Thursday, January 4, 2024

Graduated Grades Theory


Full integration is not easy. There is no ultimate graduation. Individualized and abstract, the variegated shafts of the Grade Theory curriculum are neither predetermined, nor predestined. Attainments within any given Grade Level, and even from one Grade to another, are perhaps gradual, or perhaps in paradigmatic leaps. As such, insights and apprehensions are exciting, or subtle, or blends of both. And one may graduate from Grade Two to Grade Five, predominantly, or regress back down a single shaft to Grade One, at any age, or at any stage of one’s progress.

Put simply, a lifetime is seen in terms of passing through natural grades of maturation and comprehension, where predominant behavioral traits sustain one at any given Grade Level, while one may have perceptions and insights pertaining to all grade levels simultaneously. We may well attain levels of expertise in our differentiated curriculums, beyond our age group, that are observable, yet we can evidently still be out of our depth in foreign, unfamiliar, or challenging fields. Some will find such challenges invigorating. Others will baulk and retreat to their own comfort zones. Idiomatic, particularized, and empowering, we prefer the stance from which we may hold court, intellectually, spiritually, morally, physically, emotionally, and even politically.

Integration is not easily attained. Each model of mankind, however simplistic or complex, is perceived as a progress through levels of comprehension and attainment that determine one’s predominant proclivities, or behaviours. From Adler; within Graves; through Maslow; to Jung; we apprehend their integrative contentions, perhaps with sincere interest, but easily may forget the particulars of their curriculum, suggestions, or esoteric challenges. We generally are on our own pathway. Sometimes, we adhere to the group. Sometimes, we stick to our own beliefs. Sometimes we agree, disagree, vote, disavow, and absorb. Yet all along the months and years of one’s life, integration keeps challenging our humanity with its endlessness of more and more.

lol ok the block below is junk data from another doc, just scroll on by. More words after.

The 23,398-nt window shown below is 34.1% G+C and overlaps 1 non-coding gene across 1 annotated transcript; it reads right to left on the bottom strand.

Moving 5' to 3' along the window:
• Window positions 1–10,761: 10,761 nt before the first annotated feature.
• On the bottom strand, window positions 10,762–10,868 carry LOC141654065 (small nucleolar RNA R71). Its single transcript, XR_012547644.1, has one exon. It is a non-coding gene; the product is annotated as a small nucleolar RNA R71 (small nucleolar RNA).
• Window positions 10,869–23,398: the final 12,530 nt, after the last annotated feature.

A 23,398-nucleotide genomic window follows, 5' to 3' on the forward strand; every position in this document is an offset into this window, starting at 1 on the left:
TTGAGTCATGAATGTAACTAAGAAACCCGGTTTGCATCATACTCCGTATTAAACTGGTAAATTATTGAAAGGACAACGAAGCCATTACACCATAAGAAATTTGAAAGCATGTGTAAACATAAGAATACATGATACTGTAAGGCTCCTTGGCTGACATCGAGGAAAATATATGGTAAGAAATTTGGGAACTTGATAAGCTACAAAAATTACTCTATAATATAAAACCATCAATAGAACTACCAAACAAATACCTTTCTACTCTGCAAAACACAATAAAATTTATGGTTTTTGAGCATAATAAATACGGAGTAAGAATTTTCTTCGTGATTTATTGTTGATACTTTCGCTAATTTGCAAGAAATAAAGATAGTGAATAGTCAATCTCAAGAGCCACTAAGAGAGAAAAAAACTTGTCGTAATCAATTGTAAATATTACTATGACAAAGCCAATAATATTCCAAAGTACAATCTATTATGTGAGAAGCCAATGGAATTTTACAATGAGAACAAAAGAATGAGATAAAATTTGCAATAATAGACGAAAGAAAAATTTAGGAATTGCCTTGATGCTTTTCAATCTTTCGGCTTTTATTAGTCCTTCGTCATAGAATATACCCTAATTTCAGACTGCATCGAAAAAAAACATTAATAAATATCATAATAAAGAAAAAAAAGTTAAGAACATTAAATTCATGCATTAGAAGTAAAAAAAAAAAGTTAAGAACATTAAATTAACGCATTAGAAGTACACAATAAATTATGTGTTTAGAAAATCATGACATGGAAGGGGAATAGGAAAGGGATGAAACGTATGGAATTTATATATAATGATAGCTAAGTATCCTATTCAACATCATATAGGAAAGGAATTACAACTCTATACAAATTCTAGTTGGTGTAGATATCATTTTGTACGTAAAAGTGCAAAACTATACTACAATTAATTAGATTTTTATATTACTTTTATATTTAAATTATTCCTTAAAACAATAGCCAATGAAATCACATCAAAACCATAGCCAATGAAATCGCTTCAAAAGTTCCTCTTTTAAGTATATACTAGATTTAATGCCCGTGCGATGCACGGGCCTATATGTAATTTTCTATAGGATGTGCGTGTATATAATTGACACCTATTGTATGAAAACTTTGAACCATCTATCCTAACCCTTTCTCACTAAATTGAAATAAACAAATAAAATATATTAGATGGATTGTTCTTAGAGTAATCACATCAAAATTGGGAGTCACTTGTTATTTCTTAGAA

Being human, evidently, is a complex state. One is assailed by variability. Choices determine pathways, constraints, attainments, and patterns of behaviour. And behavioral patterns in turn become one’s predominant proclivities. Grade Theory is not about a naturally chronological maturation; it is about one’s endemic comprehension, absorption, integration, perception, and apprehension of the largely individualized curriculum inherent to one’s awareness. We take on the habits and customs of our forefathers, our tribe, our family, our friends, our school, our church, our political affiliations, our country’s cares, and our national identity. We can become racist, xenophobic, polarizing, and entrenched. Indeed, integration, full integration, absolute compassion, complete love, and utter understanding is not easily attained. Rather, we have glimpses and insights and momentary practices of them. We are, necessarily, self-protective, lest we find ourselves entirely dissipating into the morass of mankind, devoid of our own ego, smudged beyond our own boundaries, bereft of the curriculum vitae of our individual identity.

There are adults still in Grade Seven who realize Ph.D. aspects in themselves. There are post-doctorates who still need to perfect some Grade Three concepts. Being ontological does not make one epistemological. Meaning making is not always rational. To accept that each of us is highly differentiated in potential, yet sometimes may ‘naturally’ be graded and grouped, can be bristling to some. Yet to absorb, accept, include, and love everything and everybody, now there’s the rub. The Grade Theory, in conception, is hereby intended to help. Integration, after all, is all.